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Record number of homicides in Greensboro prompt police chief and mayor to seek a 'community response'

Record number of homicides in Greensboro prompt police chief and mayor to seek a 'community response'


GREENSBORO — With still another month left in 2020, Greensboro has seen a record 56 homicides, surpassing last year's record of 45. 

Almost all of the victims are black, and authorities say the assailants in violent crimes are getting younger and more guns are being used to commit them. 

Greensboro Police Chief Brian James said it's not just a problem for police. 

homicides chart

"This is a community problem and will require a community response," James said Monday afternoon during a press conference, joined by Mayor Nancy Vaughan and three city council members. 

Of the 56 homicide victims, James said six are white, three are Hispanic and 47 are Black. Thirty arrests have been made in connection to the 56 homicides. 

Despite launching a Violent Crime Strategy in May, violence in the city has only seemed to build. James said he reorganized the department to align resources from multiple divisions to better handle and solve violent crimes, as well as tasking patrol divisions to be more proactive with community policing. But it's not making the dent he hoped it would.

Sterling Jaisean Tyler

Sterling Jaisean Tyler

On Nov. 16, three people were shot — one fatally — during a shooting outside of the Greensboro courthouse. A few days later, police announced the arrest of 18-year-old Sterling Jaisean Tyler, a High Point man. Tyler was charged with several crimes related to the shooting, which James said they are still investigating.

James said the courthouse shooting is an example of how "bold and brazen" the criminals they are encountering nowadays are becoming. 

"For someone to shoot somebody in broad daylight, at 11:30, right outside the courthouse, around the corner from the police department, across the street from the sheriff's office — it was insane."

The ages of the criminals they are encountering are getting younger and younger, according to James, with most being in their late teens to early twenties. 

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"If you're 17 or 18 and you're using a gun, just three or four years ago, you were probably in middle school," James said. "How do you get from middle school to carrying a gun and willing to shoot people?"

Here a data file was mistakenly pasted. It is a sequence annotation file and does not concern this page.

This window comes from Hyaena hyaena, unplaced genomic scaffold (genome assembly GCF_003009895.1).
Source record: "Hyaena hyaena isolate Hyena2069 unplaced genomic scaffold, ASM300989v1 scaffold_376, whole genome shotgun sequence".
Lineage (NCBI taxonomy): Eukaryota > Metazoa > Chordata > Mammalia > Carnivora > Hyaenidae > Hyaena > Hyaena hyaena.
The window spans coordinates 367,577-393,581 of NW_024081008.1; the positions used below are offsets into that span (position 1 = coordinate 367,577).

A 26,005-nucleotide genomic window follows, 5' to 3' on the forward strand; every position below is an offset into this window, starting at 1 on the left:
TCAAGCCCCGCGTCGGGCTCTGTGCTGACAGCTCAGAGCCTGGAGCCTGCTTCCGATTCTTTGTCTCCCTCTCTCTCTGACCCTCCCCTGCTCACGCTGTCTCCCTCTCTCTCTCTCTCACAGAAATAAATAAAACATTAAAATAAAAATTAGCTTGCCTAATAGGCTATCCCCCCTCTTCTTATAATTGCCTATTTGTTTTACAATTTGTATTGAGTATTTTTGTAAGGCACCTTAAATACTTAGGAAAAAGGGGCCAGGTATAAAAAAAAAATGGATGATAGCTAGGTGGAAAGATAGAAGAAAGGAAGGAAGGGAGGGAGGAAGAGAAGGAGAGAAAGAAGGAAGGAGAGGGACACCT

The violent crimes this year inspired targeted efforts to remove guns and narcotics from the community. 

To date, James said the department has confiscated more than 1,000 guns this year.

"However, we've had approximately 1,190 assaults involving firearms, which is a 19 percent increase compared to this time last year." 

The department's efforts to tamp down violent crime is clearly not enough, James said. He added that COVID-19 restrictions on face-to-face contact have hindered officers in connecting with the community, as he'd hoped to accomplish when he took on the role of chief.

In July, James begged for the community's help in reducing senseless violence. He's still hoping for the same assistance now.

"While police are responsible for responding to violent crime, we as a community must address those factors that lead to violent crime.

"Many of those factors are rooted in access to employment, housing, education, health care and mental care."

Mayor Nancy Vaughan said that public safety is at the top of her and the Greensboro City Council's list of concerns. 

"I want people to know that we are prepared to assist the Greensboro Police Department with the tools that they need to attack this problem," Vaughan said. She pointed to gang violence and domestic violence as two major areas of concerns. 

"When we look at where these shootings occur, they occur primarily in east Greensboro," she said. "We know that we have to deploy more resources to bring every area of the city up to standard."

James said even if you don't live in east Greensboro or areas where there is frequent violent crime, it still needs to be an issue at the forefront of every community member's mind. 

"It's not your neighborhood today, but it could be your neighborhood tomorrow," James said. "If anyone in Greensboro does not feel safe in their own home we should all be concerned about that, no matter where you live."

People who have knowledge about crimes in Greensboro can anonymously call the Guilford/Greensboro Crimestoppers at 336-373-1000 to leave a tip or visit 

Contact Jamie Biggs at 336-373-4476 and follow @JamieBiggsNR on Twitter.

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